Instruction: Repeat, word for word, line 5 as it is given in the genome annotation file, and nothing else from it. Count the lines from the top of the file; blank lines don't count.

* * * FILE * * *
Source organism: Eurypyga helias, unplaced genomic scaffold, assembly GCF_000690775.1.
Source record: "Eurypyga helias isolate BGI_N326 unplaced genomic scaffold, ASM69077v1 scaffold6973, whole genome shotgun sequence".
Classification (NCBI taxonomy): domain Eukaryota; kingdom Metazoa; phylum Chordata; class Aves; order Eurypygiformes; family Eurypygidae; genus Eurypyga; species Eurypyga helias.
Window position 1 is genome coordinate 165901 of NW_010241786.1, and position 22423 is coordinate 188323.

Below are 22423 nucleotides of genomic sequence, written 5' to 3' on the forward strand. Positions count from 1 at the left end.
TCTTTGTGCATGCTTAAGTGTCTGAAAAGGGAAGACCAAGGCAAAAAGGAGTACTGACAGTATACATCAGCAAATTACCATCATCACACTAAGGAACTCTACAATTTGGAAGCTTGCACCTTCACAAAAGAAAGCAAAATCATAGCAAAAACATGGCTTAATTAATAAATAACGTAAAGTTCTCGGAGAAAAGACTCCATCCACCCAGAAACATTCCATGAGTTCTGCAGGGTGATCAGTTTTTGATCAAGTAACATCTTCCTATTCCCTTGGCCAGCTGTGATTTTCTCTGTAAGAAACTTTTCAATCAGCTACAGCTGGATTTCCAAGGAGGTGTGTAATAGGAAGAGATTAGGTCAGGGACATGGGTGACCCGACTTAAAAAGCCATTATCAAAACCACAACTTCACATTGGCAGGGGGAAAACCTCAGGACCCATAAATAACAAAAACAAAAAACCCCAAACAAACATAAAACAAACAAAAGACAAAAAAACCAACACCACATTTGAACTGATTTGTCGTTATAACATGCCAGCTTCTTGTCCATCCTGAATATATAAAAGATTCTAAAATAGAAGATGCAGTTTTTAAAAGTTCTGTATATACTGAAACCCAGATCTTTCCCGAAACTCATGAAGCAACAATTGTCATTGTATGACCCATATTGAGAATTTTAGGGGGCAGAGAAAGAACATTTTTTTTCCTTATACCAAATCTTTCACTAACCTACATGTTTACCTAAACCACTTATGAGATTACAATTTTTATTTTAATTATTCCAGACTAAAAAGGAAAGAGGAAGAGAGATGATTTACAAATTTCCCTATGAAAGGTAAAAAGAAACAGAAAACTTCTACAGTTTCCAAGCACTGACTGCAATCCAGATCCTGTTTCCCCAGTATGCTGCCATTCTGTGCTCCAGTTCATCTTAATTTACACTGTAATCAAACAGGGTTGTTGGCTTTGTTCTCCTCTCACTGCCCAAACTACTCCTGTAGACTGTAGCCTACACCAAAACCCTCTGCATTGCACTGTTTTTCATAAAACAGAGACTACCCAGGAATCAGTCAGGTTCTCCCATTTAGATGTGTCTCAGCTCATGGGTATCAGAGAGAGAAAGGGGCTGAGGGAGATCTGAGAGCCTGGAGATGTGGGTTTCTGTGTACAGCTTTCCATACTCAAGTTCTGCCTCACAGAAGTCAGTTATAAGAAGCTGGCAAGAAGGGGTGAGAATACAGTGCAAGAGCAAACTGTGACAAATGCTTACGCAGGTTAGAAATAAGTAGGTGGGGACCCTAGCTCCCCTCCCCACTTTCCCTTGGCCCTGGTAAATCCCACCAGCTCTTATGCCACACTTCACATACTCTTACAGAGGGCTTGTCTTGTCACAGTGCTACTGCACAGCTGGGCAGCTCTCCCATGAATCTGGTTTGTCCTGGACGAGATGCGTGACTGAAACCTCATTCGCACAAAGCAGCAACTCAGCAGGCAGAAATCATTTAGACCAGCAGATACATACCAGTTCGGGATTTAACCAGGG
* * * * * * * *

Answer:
Below are 22423 nucleotides of genomic sequence, written 5' to 3' on the forward strand. Positions count from 1 at the left end.